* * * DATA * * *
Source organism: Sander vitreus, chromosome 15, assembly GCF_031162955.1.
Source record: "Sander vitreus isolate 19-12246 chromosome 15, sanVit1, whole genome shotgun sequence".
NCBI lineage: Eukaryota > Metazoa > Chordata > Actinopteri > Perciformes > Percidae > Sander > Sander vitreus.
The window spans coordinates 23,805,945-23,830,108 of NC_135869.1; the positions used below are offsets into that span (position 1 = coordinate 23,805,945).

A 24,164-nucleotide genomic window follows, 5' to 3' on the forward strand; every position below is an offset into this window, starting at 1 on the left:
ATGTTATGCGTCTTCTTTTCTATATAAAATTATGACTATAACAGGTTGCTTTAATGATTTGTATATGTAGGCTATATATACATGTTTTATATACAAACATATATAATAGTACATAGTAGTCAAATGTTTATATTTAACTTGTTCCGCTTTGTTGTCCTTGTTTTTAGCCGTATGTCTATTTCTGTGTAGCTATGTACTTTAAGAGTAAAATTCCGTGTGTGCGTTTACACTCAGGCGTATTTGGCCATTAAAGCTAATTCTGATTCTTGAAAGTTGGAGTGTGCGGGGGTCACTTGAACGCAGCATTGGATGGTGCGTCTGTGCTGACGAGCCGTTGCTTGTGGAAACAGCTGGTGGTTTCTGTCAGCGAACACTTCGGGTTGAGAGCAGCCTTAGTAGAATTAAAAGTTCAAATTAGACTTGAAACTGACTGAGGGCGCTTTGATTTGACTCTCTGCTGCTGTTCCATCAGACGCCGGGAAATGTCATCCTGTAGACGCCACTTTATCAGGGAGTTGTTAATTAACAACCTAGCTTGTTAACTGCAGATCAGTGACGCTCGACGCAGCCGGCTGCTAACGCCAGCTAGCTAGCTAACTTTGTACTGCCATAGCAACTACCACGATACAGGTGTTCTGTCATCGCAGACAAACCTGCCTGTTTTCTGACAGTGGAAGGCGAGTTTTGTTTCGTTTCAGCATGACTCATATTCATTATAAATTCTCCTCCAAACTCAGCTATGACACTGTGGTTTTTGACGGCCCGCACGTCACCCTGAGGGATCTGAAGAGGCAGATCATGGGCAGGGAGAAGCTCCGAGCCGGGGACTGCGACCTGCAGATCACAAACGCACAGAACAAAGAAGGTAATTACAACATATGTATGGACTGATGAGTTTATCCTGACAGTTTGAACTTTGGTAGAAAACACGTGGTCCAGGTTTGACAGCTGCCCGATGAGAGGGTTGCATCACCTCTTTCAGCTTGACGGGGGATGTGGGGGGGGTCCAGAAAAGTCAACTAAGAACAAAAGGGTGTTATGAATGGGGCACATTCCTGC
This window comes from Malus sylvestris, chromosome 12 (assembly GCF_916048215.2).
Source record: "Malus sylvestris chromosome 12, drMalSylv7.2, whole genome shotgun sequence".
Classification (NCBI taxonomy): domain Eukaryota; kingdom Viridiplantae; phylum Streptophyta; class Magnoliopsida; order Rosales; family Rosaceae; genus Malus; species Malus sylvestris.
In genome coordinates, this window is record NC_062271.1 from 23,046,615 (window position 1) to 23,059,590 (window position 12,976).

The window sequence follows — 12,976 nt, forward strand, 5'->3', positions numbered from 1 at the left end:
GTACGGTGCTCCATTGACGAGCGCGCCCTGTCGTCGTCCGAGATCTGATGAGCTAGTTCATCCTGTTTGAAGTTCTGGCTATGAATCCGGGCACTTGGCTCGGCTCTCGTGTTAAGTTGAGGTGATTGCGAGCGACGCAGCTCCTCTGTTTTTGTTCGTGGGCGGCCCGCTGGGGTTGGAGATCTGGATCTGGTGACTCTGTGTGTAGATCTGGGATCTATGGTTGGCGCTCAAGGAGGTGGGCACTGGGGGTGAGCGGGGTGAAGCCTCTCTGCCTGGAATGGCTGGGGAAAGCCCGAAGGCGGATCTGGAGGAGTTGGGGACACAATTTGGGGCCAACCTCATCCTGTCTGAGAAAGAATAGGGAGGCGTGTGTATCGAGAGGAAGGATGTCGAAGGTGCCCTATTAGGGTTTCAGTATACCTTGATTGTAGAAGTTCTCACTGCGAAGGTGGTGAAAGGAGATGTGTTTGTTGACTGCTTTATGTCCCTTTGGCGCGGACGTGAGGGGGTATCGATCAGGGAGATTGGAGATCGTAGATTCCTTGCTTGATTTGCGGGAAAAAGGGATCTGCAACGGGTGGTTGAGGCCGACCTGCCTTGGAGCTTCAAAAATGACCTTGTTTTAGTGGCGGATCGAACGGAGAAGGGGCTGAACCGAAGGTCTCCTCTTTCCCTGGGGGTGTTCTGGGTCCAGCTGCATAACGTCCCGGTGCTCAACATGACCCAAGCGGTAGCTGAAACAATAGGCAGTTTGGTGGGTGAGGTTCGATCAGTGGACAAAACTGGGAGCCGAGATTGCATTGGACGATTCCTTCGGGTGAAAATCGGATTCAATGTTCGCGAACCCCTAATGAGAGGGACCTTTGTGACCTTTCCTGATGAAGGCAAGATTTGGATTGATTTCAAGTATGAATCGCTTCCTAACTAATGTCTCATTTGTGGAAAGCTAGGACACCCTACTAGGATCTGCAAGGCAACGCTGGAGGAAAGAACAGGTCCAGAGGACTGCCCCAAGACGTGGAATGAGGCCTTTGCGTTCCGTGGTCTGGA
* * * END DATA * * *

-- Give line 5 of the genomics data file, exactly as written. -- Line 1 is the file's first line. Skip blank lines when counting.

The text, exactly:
A 24,164-nucleotide genomic window follows, 5' to 3' on the forward strand; every position below is an offset into this window, starting at 1 on the left: